2. The process of treating liquids toefiect the removal therefrom of particular constituents by adsorption which comprises subjecting the liquid to the action of a synthetic resin obtained by the condensation of a polyhydric phenolic body with formaldehyde.

3. The process of treating liquids to effect the removal therefrom of particular constituents by adsorption which comprises subjecting the liquid to the action of a synthetic resin obtained by the condensation of a tannin with a methylene body.

4 The process of treating liquids to efiect the removal therefrom of particular constituents by adsorption which comprises subjecting the liquid to the action of asynthetic resin obtained by the condensation of a,catechol tannin with a methylene body.

5. The process of treating liquids to eifect the removal therefrom of particular constituents by adsorption which comprises subjecting the liquid to the action of a synthetic resin obtained by the condensation of a tannin with formaldehyde.

6. The process of treating liquids to eifect the removal therefrom of particular constituents by adsorption which comprises subjecting the liquid to the action of a'synthetic resin obtained by the condensation of a catechol'tannin with formaldehyde.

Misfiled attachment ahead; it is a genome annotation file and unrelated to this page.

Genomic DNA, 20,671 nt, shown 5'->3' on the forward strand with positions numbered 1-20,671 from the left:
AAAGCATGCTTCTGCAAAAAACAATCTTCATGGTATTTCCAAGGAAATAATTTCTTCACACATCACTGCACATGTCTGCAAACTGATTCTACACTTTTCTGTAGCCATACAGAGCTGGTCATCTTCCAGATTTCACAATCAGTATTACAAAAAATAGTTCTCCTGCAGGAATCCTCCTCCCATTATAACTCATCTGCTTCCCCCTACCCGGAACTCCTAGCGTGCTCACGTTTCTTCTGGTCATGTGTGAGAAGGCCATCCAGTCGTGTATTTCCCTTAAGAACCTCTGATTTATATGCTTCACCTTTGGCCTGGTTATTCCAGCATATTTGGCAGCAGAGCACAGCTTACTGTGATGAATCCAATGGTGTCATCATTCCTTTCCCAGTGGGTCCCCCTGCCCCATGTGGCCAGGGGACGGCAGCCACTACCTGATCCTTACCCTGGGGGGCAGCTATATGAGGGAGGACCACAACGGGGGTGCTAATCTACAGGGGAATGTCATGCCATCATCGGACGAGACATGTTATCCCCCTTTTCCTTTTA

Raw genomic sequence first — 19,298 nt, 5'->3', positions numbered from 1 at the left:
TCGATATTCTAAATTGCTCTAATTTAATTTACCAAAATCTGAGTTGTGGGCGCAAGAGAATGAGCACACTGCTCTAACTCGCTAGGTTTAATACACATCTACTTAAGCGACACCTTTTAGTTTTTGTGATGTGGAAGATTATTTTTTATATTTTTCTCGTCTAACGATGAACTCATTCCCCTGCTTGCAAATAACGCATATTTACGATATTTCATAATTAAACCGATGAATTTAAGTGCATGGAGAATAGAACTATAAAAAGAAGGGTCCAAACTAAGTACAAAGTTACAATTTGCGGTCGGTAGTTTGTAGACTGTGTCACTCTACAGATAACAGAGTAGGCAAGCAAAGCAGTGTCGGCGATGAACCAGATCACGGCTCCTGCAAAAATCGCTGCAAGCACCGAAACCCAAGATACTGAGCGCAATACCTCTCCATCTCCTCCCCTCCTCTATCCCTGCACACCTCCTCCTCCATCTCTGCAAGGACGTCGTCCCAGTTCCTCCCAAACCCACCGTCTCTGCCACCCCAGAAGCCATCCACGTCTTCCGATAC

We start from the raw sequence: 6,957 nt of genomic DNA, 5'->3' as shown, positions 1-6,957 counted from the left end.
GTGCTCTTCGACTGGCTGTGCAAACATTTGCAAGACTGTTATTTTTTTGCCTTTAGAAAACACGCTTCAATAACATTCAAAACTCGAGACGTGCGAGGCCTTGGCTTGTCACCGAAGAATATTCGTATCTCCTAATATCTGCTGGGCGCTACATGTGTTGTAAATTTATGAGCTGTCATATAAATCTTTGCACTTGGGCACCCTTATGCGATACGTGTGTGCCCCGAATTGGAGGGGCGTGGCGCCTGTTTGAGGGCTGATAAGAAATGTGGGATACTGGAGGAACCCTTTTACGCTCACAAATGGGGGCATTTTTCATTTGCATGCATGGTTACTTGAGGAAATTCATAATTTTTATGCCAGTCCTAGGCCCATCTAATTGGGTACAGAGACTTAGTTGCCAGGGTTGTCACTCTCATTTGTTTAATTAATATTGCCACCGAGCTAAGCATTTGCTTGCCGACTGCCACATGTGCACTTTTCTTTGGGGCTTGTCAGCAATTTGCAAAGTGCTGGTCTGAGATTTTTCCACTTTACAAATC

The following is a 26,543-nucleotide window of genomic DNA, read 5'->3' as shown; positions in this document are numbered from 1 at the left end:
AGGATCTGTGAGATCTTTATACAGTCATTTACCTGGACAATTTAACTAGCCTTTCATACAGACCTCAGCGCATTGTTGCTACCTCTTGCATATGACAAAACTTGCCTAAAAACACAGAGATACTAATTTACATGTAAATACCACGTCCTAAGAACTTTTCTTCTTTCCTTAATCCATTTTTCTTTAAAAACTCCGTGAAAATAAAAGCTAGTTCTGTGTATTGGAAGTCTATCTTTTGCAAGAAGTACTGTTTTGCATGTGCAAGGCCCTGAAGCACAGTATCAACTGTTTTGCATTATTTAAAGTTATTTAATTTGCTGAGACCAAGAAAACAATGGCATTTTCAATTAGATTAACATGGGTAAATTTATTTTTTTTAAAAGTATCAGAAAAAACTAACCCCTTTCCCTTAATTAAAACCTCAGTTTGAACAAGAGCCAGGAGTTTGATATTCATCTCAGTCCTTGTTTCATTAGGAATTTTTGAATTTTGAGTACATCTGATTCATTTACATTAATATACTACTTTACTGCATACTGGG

7. The process of treating liquids to eifect the removal therefrom of particular constituents by adsorption which comprises subjecting the liquid to the action of a synthetic resin obtained by the condensation of a. monohydric phenol and a polyhydric phenolic body with formaldehyde.

8. The process of treating liquids to effect the removal therefrom of particular constituents by adsorption which comprisessubjecting'the liquid to the action of a synthetic resin obtained by the condensation of a monohydric phenol and a methylene body and containing such other cations.

BASIL ALBERT ADAMS. ERIC LEIGHTON HOLMES.

donation of a polyhydric phenolic body with a

Referenced by
Citing PatentFiling datePublication dateApplicantTitle
US2477558 *Apr 26, 1945Aug 2, 1949M & R Dietetic Lab IncPreparation of high-grade crude lactose
US2478298 *Apr 2, 1946Aug 9, 1949Grape Belt Preserve CompanyProcess for preventing crystallization of argols in grape products
US2502614 *Jun 17, 1944Apr 4, 1950American Viscose CorpApparatus for purifying solutions
US2513274 *Jan 18, 1947Jul 4, 1950Monsanto ChemicalsRapid-curing phenolic resins
US2522022 *Nov 17, 1945Sep 12, 1950American Cyanamid CoSugar purification process
US2528022 *Jan 27, 1945Oct 31, 1950Pfizer & Co CPurification of antibiotics by ion exchange procedures
US2553685 *Feb 14, 1946May 22, 1951Abbott LabAdsorption and elution of streptomycin
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Classifications
U.S. Classification210/681, 210/687, 528/1, 528/148, 521/39, 528/155, 502/402, 127/46.2
International ClassificationC08L61/10, C08G8/28, B01J39/18, B01D15/04
Cooperative ClassificationB01J39/185, C08G8/28
European ClassificationC08G8/28, B01J39/18B